I have heard from various sources that the machine used to crush the car broke from the very strong structure of the vehicle. From the incidents that have been reported, the MS is built like a tank!

JPPTM | 21. Juli 2013

Caution...the NHTSA has not yet done the testing on the Model S. George B said (@ Teslive factory party) that they just got delivery of their 2 test cars. That said, Tesla had to do private 3rd party crash testing in order to be able to sell the cars in the USA, and, indeed, they met or exceeded both requirements and expectations.

SamO | 21. Juli 2013


That should be a slideshow to anyone thinking of getting a Honda or BMW. The Tesla has NONE of the limitations of an ICE car. I feel sorry like when a Suburban hits a VW bug. It's not a fair fight in Tesla's direction.

With great power comes great(er) responsibility.

Brian H | 21. Juli 2013

The MS broke the crush test machine.

Brian H | 21. Juli 2013

Oops, cross-posted, sorry.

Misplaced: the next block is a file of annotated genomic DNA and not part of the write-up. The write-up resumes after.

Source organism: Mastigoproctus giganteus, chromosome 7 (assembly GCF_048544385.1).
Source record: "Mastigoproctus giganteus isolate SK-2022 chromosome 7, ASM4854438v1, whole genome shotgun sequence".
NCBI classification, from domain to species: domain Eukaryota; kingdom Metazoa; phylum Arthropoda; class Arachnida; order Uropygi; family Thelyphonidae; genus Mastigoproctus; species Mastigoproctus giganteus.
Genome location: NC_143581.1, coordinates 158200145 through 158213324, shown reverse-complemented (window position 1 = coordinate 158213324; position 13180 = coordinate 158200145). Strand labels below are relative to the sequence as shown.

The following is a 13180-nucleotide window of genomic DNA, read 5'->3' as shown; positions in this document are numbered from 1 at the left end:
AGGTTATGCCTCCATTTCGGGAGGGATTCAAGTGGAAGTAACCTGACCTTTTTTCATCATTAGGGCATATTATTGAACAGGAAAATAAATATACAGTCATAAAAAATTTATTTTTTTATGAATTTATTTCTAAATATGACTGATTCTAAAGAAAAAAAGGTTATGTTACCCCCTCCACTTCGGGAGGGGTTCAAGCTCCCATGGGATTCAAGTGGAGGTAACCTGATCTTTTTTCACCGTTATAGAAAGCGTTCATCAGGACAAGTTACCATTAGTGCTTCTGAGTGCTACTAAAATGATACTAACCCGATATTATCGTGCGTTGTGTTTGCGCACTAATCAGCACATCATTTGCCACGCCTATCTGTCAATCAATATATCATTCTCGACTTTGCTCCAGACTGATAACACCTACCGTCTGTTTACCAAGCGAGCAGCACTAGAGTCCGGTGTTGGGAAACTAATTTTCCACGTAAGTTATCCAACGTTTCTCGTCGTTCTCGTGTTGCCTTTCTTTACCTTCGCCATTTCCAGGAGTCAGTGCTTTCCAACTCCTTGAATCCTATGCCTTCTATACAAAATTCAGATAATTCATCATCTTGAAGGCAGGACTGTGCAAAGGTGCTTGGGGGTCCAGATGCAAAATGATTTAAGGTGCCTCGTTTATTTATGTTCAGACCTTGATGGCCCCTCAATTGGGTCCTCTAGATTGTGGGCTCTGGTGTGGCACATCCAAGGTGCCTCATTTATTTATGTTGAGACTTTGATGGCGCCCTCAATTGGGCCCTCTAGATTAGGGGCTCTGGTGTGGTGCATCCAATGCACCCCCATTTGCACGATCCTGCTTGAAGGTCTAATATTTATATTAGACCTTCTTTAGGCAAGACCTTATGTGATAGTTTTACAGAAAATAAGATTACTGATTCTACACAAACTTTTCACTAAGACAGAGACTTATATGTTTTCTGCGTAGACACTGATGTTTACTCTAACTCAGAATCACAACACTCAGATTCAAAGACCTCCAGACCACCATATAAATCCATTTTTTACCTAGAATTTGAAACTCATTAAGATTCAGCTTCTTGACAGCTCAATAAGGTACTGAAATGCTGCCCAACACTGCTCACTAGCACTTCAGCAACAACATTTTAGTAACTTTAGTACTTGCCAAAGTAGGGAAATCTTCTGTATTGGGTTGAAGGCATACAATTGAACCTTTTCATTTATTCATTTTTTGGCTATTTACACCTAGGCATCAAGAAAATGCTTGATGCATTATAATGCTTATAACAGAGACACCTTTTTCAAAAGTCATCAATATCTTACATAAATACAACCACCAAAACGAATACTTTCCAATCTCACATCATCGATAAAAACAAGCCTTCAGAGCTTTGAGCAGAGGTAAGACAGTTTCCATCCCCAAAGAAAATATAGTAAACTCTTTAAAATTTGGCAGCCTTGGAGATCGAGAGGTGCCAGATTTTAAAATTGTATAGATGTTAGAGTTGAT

Elon has also claimed the jumpseats are the safest place in the car. He regularly bets his 5 kids' lives on it. | 21. Juli 2013

Just be a little careful when looking at these examples.

The Honda was an older car and part of the destruction was probably age related and (if the estimates of the car's age are correct) a current model Honda would likely have faired much better.

The BMW damage looks to be a result of it going out of control and flipping over and rolling.

Having said that, the Tesla performance looks very good.


SamO | 21. Juli 2013


Actually the MS was at a 4 way stop and the BMW blew through. The MS clipped the right side of the BMW and ripped the right rear wheel off the car, which then flipped the car.

M.S. and occupants look nearly unscathed.

theappdeveloper | 21. Juli 2013

Thanks for all the great responses everyone! It's been really helpful :)

Just finished test driving the Model S, and all I can say is WOW. How have I been living without this car?